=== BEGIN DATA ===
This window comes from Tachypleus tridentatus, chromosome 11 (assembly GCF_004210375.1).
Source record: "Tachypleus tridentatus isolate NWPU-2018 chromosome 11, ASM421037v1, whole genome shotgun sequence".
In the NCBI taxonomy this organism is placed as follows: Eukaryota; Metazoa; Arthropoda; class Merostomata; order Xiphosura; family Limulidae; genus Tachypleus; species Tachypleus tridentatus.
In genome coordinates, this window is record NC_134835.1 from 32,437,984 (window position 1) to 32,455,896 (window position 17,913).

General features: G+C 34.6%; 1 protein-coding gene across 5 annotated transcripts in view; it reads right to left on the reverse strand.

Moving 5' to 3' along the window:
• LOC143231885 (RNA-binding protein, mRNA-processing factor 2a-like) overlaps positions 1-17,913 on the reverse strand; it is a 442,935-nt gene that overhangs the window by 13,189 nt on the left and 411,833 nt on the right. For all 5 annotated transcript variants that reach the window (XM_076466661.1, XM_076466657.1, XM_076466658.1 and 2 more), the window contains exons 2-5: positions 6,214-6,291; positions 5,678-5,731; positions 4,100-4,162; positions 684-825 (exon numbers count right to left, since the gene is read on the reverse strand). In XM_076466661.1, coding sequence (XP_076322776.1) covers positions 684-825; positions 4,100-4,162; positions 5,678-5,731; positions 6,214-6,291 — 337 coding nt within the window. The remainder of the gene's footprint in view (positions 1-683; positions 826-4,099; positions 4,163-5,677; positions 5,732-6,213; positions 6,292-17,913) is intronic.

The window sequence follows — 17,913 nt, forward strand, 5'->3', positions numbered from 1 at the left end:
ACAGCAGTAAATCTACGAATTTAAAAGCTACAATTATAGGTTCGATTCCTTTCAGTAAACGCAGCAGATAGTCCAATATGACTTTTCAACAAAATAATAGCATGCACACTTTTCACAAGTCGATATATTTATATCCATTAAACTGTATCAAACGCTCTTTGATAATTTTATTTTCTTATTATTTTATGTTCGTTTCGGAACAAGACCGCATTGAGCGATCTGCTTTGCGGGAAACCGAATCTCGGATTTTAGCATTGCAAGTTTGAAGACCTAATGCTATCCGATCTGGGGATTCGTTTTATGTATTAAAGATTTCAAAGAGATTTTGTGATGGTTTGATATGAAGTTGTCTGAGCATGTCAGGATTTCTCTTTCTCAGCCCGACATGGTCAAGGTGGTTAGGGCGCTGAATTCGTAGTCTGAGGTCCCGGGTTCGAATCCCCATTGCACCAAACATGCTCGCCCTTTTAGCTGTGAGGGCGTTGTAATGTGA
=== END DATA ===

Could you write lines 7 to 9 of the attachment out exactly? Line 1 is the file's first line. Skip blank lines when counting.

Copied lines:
• LOC143231885 (RNA-binding protein, mRNA-processing factor 2a-like) overlaps positions 1-17,913 on the reverse strand; it is a 442,935-nt gene that overhangs the window by 13,189 nt on the left and 411,833 nt on the right. For all 5 annotated transcript variants that reach the window (XM_076466661.1, XM_076466657.1, XM_076466658.1 and 2 more), the window contains exons 2-5: positions 6,214-6,291; positions 5,678-5,731; positions 4,100-4,162; positions 684-825 (exon numbers count right to left, since the gene is read on the reverse strand). In XM_076466661.1, coding sequence (XP_076322776.1) covers positions 684-825; positions 4,100-4,162; positions 5,678-5,731; positions 6,214-6,291 — 337 coding nt within the window. The remainder of the gene's footprint in view (positions 1-683; positions 826-4,099; positions 4,163-5,677; positions 5,732-6,213; positions 6,292-17,913) is intronic.

The window sequence follows — 17,913 nt, forward strand, 5'->3', positions numbered from 1 at the left end:
ACAGCAGTAAATCTACGAATTTAAAAGCTACAATTATAGGTTCGATTCCTTTCAGTAAACGCAGCAGATAGTCCAATATGACTTTTCAACAAAATAATAGCATGCACACTTTTCACAAGTCGATATATTTATATCCATTAAACTGTATCAAACGCTCTTTGATAATTTTATTTTCTTATTATTTTATGTTCGTTTCGGAACAAGACCGCATTGAGCGATCTGCTTTGCGGGAAACCGAATCTCGGATTTTAGCATTGCAAGTTTGAAGACCTAATGCTATCCGATCTGGGGATTCGTTTTATGTATTAAAGATTTCAAAGAGATTTTGTGATGGTTTGATATGAAGTTGTCTGAGCATGTCAGGATTTCTCTTTCTCAGCCCGACATGGTCAAGGTGGTTAGGGCGCTGAATTCGTAGTCTGAGGTCCCGGGTTCGAATCCCCATTGCACCAAACATGCTCGCCCTTTTAGCTGTGAGGGCGTTGTAATGTGA